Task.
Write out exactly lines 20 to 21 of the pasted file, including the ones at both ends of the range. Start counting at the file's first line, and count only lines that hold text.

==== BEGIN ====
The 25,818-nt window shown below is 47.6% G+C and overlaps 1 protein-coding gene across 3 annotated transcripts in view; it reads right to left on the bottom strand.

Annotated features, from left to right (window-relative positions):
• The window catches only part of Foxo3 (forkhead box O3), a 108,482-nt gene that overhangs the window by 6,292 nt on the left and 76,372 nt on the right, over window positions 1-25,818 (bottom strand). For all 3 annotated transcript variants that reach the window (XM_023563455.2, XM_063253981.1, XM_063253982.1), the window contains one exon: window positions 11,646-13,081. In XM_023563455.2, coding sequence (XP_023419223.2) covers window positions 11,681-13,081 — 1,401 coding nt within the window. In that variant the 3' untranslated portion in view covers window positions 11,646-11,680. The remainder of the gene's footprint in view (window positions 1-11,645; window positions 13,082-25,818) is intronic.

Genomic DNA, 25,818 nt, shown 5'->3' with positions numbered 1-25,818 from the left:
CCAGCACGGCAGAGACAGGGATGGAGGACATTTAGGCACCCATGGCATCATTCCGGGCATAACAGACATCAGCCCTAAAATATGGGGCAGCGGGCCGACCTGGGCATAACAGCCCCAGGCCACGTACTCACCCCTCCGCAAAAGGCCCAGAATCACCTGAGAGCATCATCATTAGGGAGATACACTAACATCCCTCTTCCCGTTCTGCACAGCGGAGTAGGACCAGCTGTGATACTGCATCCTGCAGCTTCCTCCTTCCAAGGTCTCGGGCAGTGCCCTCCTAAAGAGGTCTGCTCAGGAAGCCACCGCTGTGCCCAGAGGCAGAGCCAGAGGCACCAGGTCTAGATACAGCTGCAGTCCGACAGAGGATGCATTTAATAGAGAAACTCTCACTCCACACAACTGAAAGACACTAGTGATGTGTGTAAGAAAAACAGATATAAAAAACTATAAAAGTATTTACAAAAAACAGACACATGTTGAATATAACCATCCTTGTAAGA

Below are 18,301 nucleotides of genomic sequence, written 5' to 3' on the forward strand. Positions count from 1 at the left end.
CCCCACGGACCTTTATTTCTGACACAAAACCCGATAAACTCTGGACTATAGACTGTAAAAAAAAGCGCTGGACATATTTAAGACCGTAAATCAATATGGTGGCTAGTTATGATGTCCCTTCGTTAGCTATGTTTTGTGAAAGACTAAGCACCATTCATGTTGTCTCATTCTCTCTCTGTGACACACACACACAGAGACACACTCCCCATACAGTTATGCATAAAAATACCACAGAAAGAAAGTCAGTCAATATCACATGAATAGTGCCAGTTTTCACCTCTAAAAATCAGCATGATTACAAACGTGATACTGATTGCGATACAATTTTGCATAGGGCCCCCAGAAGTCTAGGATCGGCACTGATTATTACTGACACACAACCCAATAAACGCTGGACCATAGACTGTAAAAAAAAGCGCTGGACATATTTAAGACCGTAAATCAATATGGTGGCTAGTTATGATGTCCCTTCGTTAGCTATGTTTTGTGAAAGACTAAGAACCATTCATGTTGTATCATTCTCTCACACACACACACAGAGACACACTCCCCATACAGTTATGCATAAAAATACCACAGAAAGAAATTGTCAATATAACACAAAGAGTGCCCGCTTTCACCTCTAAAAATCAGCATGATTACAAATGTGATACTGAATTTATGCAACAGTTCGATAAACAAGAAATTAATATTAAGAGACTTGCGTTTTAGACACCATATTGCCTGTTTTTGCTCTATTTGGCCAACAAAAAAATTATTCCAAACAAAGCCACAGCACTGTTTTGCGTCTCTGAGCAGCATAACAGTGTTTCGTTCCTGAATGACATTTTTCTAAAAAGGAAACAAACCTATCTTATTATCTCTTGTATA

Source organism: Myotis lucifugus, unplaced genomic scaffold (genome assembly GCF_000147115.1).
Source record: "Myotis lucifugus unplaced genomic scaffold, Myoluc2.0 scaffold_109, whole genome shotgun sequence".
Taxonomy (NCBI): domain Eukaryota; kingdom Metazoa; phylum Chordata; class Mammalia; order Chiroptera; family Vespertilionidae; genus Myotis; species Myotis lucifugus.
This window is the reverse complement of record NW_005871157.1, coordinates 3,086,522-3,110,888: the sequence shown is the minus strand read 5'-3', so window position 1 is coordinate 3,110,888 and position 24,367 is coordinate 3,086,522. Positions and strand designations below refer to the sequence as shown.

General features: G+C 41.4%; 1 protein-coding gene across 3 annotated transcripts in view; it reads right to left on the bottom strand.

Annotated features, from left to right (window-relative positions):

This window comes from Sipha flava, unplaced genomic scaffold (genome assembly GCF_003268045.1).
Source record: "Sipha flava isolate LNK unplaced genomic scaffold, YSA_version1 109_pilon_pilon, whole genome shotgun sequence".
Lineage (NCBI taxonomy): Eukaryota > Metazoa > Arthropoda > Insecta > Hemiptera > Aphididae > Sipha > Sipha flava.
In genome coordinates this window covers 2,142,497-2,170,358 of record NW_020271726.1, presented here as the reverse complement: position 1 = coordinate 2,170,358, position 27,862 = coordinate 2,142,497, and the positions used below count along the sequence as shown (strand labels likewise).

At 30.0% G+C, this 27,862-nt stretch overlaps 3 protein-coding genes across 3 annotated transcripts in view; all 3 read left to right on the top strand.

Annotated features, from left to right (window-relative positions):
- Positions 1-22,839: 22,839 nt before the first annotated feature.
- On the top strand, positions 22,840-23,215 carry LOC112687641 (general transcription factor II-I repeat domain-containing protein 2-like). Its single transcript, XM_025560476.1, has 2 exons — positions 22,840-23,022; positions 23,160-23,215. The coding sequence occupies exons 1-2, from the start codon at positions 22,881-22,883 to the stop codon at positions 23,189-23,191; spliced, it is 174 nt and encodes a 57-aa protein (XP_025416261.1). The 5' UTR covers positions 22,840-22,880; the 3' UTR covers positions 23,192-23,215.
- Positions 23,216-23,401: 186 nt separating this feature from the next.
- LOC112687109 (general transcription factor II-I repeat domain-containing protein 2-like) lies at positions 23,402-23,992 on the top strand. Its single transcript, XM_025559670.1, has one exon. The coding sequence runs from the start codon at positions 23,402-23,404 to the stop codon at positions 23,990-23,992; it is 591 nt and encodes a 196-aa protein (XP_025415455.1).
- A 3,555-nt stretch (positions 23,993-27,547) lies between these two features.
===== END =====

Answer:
- Positions 1-22,839: 22,839 nt before the first annotated feature.
- On the top strand, positions 22,840-23,215 carry LOC112687641 (general transcription factor II-I repeat domain-containing protein 2-like). Its single transcript, XM_025560476.1, has 2 exons — positions 22,840-23,022; positions 23,160-23,215. The coding sequence occupies exons 1-2, from the start codon at positions 22,881-22,883 to the stop codon at positions 23,189-23,191; spliced, it is 174 nt and encodes a 57-aa protein (XP_025416261.1). The 5' UTR covers positions 22,840-22,880; the 3' UTR covers positions 23,192-23,215.